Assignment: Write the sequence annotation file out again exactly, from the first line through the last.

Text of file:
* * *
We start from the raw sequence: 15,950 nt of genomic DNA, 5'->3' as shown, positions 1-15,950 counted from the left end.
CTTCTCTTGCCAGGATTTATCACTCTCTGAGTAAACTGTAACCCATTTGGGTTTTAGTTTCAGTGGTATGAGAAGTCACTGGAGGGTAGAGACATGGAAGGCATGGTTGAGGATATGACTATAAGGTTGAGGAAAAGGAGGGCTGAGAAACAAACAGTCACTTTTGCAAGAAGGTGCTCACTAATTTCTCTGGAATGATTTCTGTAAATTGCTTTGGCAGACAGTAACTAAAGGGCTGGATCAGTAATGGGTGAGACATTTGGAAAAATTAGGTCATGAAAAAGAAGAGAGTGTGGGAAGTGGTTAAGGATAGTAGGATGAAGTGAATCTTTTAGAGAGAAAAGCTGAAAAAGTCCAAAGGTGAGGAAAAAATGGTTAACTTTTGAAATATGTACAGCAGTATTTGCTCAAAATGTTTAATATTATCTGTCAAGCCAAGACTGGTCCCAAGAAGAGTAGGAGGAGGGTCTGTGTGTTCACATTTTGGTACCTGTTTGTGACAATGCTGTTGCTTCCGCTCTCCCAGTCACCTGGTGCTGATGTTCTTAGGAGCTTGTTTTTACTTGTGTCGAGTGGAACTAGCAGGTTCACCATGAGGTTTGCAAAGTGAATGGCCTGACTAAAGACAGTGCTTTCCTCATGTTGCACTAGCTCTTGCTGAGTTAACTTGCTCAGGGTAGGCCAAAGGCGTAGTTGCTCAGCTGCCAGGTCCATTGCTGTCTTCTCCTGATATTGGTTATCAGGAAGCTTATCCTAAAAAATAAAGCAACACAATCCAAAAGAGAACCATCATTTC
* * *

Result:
We start from the raw sequence: 15,950 nt of genomic DNA, 5'->3' as shown, positions 1-15,950 counted from the left end.
CTTCTCTTGCCAGGATTTATCACTCTCTGAGTAAACTGTAACCCATTTGGGTTTTAGTTTCAGTGGTATGAGAAGTCACTGGAGGGTAGAGACATGGAAGGCATGGTTGAGGATATGACTATAAGGTTGAGGAAAAGGAGGGCTGAGAAACAAACAGTCACTTTTGCAAGAAGGTGCTCACTAATTTCTCTGGAATGATTTCTGTAAATTGCTTTGGCAGACAGTAACTAAAGGGCTGGATCAGTAATGGGTGAGACATTTGGAAAAATTAGGTCATGAAAAAGAAGAGAGTGTGGGAAGTGGTTAAGGATAGTAGGATGAAGTGAATCTTTTAGAGAGAAAAGCTGAAAAAGTCCAAAGGTGAGGAAAAAATGGTTAACTTTTGAAATATGTACAGCAGTATTTGCTCAAAATGTTTAATATTATCTGTCAAGCCAAGACTGGTCCCAAGAAGAGTAGGAGGAGGGTCTGTGTGTTCACATTTTGGTACCTGTTTGTGACAATGCTGTTGCTTCCGCTCTCCCAGTCACCTGGTGCTGATGTTCTTAGGAGCTTGTTTTTACTTGTGTCGAGTGGAACTAGCAGGTTCACCATGAGGTTTGCAAAGTGAATGGCCTGACTAAAGACAGTGCTTTCCTCATGTTGCACTAGCTCTTGCTGAGTTAACTTGCTCAGGGTAGGCCAAAGGCGTAGTTGCTCAGCTGCCAGGTCCATTGCTGTCTTCTCCTGATATTGGTTATCAGGAAGCTTATCCTAAAAAATAAAGCAACACAATCCAAAAGAGAACCATCATTTC